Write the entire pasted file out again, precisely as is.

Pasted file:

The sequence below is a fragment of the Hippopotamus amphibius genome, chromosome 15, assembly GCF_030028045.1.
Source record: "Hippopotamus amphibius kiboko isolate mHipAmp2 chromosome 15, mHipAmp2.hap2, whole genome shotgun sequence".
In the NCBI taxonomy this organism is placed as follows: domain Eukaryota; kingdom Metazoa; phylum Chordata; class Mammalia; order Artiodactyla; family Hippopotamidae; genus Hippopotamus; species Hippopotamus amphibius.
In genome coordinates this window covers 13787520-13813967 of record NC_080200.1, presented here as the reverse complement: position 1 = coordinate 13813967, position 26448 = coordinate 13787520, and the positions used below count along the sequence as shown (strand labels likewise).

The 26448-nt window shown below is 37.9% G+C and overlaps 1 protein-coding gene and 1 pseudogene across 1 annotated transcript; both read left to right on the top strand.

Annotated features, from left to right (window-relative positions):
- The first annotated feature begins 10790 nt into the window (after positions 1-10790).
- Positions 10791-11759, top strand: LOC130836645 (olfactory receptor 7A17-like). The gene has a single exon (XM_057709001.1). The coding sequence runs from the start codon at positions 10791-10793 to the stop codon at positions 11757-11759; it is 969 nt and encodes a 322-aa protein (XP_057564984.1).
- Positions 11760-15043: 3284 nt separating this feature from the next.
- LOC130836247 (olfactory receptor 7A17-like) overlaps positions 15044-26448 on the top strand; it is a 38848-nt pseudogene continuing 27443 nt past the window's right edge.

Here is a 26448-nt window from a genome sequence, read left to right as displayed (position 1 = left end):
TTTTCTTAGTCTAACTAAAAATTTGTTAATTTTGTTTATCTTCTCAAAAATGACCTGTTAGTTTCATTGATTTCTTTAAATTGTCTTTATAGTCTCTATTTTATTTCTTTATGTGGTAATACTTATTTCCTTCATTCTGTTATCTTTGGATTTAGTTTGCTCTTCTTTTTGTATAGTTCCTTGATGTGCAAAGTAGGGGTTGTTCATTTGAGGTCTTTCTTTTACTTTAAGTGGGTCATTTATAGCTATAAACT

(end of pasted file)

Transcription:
The sequence below is a fragment of the Hippopotamus amphibius genome, chromosome 15, assembly GCF_030028045.1.
Source record: "Hippopotamus amphibius kiboko isolate mHipAmp2 chromosome 15, mHipAmp2.hap2, whole genome shotgun sequence".
In the NCBI taxonomy this organism is placed as follows: domain Eukaryota; kingdom Metazoa; phylum Chordata; class Mammalia; order Artiodactyla; family Hippopotamidae; genus Hippopotamus; species Hippopotamus amphibius.
In genome coordinates this window covers 13787520-13813967 of record NC_080200.1, presented here as the reverse complement: position 1 = coordinate 13813967, position 26448 = coordinate 13787520, and the positions used below count along the sequence as shown (strand labels likewise).

The 26448-nt window shown below is 37.9% G+C and overlaps 1 protein-coding gene and 1 pseudogene across 1 annotated transcript; both read left to right on the top strand.

Annotated features, from left to right (window-relative positions):
- The first annotated feature begins 10790 nt into the window (after positions 1-10790).
- Positions 10791-11759, top strand: LOC130836645 (olfactory receptor 7A17-like). The gene has a single exon (XM_057709001.1). The coding sequence runs from the start codon at positions 10791-10793 to the stop codon at positions 11757-11759; it is 969 nt and encodes a 322-aa protein (XP_057564984.1).
- Positions 11760-15043: 3284 nt separating this feature from the next.
- LOC130836247 (olfactory receptor 7A17-like) overlaps positions 15044-26448 on the top strand; it is a 38848-nt pseudogene continuing 27443 nt past the window's right edge.

Here is a 26448-nt window from a genome sequence, read left to right as displayed (position 1 = left end):
TTTTCTTAGTCTAACTAAAAATTTGTTAATTTTGTTTATCTTCTCAAAAATGACCTGTTAGTTTCATTGATTTCTTTAAATTGTCTTTATAGTCTCTATTTTATTTCTTTATGTGGTAATACTTATTTCCTTCATTCTGTTATCTTTGGATTTAGTTTGCTCTTCTTTTTGTATAGTTCCTTGATGTGCAAAGTAGGGGTTGTTCATTTGAGGTCTTTCTTTTACTTTAAGTGGGTCATTTATAGCTATAAACT